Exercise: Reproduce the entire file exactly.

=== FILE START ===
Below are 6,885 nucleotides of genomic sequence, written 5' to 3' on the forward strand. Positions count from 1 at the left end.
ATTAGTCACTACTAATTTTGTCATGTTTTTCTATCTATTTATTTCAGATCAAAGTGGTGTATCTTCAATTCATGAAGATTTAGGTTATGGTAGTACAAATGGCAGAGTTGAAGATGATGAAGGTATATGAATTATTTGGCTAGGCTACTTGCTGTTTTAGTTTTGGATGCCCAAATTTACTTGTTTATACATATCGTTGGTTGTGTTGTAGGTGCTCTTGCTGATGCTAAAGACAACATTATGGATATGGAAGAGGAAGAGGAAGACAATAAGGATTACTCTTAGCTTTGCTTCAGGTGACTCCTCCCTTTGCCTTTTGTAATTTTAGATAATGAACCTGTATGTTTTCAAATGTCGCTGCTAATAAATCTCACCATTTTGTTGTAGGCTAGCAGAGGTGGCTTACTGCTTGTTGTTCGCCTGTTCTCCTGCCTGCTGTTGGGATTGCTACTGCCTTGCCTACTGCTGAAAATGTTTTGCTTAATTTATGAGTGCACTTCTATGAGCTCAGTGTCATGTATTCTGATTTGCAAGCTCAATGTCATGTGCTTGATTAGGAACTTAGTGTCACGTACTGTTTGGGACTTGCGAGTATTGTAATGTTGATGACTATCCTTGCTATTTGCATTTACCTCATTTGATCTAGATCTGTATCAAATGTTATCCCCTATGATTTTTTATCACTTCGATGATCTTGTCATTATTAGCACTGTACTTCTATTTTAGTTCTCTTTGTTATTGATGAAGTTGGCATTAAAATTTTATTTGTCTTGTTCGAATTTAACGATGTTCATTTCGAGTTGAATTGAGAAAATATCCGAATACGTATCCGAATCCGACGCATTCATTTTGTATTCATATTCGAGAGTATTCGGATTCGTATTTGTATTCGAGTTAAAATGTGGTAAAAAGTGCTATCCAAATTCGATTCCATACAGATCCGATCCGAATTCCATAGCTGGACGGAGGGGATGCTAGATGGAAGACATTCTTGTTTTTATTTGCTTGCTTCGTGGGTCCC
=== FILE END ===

Below are 6,885 nucleotides of genomic sequence, written 5' to 3' on the forward strand. Positions count from 1 at the left end.
ATTAGTCACTACTAATTTTGTCATGTTTTTCTATCTATTTATTTCAGATCAAAGTGGTGTATCTTCAATTCATGAAGATTTAGGTTATGGTAGTACAAATGGCAGAGTTGAAGATGATGAAGGTATATGAATTATTTGGCTAGGCTACTTGCTGTTTTAGTTTTGGATGCCCAAATTTACTTGTTTATACATATCGTTGGTTGTGTTGTAGGTGCTCTTGCTGATGCTAAAGACAACATTATGGATATGGAAGAGGAAGAGGAAGACAATAAGGATTACTCTTAGCTTTGCTTCAGGTGACTCCTCCCTTTGCCTTTTGTAATTTTAGATAATGAACCTGTATGTTTTCAAATGTCGCTGCTAATAAATCTCACCATTTTGTTGTAGGCTAGCAGAGGTGGCTTACTGCTTGTTGTTCGCCTGTTCTCCTGCCTGCTGTTGGGATTGCTACTGCCTTGCCTACTGCTGAAAATGTTTTGCTTAATTTATGAGTGCACTTCTATGAGCTCAGTGTCATGTATTCTGATTTGCAAGCTCAATGTCATGTGCTTGATTAGGAACTTAGTGTCACGTACTGTTTGGGACTTGCGAGTATTGTAATGTTGATGACTATCCTTGCTATTTGCATTTACCTCATTTGATCTAGATCTGTATCAAATGTTATCCCCTATGATTTTTTATCACTTCGATGATCTTGTCATTATTAGCACTGTACTTCTATTTTAGTTCTCTTTGTTATTGATGAAGTTGGCATTAAAATTTTATTTGTCTTGTTCGAATTTAACGATGTTCATTTCGAGTTGAATTGAGAAAATATCCGAATACGTATCCGAATCCGACGCATTCATTTTGTATTCATATTCGAGAGTATTCGGATTCGTATTTGTATTCGAGTTAAAATGTGGTAAAAAGTGCTATCCAAATTCGATTCCATACAGATCCGATCCGAATTCCATAGCTGGACGGAGGGGATGCTAGATGGAAGACATTCTTGTTTTTATTTGCTTGCTTCGTGGGTCCC